Teens Who Self-Harm Need Adult Influences, Professional Help: ExpertLast Updated: October 12, 2012. In survey, hopelessness was a major factor among kids who attempted suicide.
FRIDAY, Oct. 12 (HealthDay News) -- A new study outlines ways that parents, teachers and medical professionals can identify and help teens at risk for self-injury and suicide.
"For many young people, suicide represents an escape from unbearable situations -- problems that seem impossible to solve or negative emotions that feel overwhelming," Lindsay Taliaferro, assistant professor of health sciences at the University of Missouri, said in a university news release.
"Adults can help these teens dissect their problems, help them develop healthful coping strategies and facilitate access to mental health care so their problems don't seem insurmountable," she said.
Taliaferro analyzed data from more than 60,000 high school students who completed the 2007 Minnesota Student Survey and found that more than 4,000 of them said they had harmed themselves in the past year. Nearly half of those who reported self-injury also had attempted suicide, according to the article in the journal Academic Pediatrics.
"Of the teens who engaged in non-suicidal self injury, hopelessness was a prominent factor that differentiated those who attempted suicide from those who did not have a history of suicide attempts," Taliaferro said.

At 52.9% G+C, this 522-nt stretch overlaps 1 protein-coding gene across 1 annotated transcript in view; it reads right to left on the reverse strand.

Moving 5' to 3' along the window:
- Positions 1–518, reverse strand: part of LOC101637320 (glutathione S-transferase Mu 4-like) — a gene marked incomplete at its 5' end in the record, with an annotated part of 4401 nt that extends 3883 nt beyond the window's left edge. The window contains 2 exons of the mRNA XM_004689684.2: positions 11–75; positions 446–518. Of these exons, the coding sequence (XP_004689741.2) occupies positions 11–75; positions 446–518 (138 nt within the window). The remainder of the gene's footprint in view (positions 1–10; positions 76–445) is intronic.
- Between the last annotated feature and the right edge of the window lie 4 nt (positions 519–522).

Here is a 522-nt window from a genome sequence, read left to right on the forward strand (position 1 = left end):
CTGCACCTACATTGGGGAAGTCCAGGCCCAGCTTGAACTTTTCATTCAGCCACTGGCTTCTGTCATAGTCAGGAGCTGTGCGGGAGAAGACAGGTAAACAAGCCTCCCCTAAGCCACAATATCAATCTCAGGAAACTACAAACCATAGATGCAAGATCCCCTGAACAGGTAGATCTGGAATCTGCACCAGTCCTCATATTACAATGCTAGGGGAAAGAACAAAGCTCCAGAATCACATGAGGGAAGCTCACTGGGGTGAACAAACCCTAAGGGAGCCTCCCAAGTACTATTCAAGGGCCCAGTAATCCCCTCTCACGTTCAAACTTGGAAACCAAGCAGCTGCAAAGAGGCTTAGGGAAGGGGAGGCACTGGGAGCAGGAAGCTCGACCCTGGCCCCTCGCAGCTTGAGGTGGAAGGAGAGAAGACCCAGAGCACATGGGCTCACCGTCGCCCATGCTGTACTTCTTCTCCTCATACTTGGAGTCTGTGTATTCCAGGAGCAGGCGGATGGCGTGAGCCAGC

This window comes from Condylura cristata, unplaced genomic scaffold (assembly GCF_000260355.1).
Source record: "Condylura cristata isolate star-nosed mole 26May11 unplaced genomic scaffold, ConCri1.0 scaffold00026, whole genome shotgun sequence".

She noted that many parents, teachers and medical professionals avoid talking to teens about self-harm because they aren't sure how to help.
"Adults don't need to solve all the teens' problems, but they should let the teens know they have safe persons they can talk to," Taliaferro said. "Sometimes just talking about their feelings allows young people to articulate what they're going through and to feel understood, which can provide comfort."
She advised parents to strengthen connections with their teens and to help develop connections between their children and other adults who can be a positive influence.
"One of the most important protective factors against teens engaging in self injury was parent connectedness, and, for females, connections with other prosocial adults also were associated with reduced likelihood of engaging in self injury," Taliaferro said. "Parents are extremely valuable influences in their children's lives."
Although parents are influential in teens' lives, mental health professionals are the best resources for troubled teens, Taliaferro said. Other medical professionals, such as primary care doctors, also can play an important role by identifying teens who self-injure and referring them to mental health specialists and community support systems.
Suicide is the third-leading cause of death for teens in the United States, according to the Centers for Disease Control and Prevention.
Helpguide.org has more about cutting and self-injury.
SOURCE: University of Missouri, news release, Oct. 4, 2012
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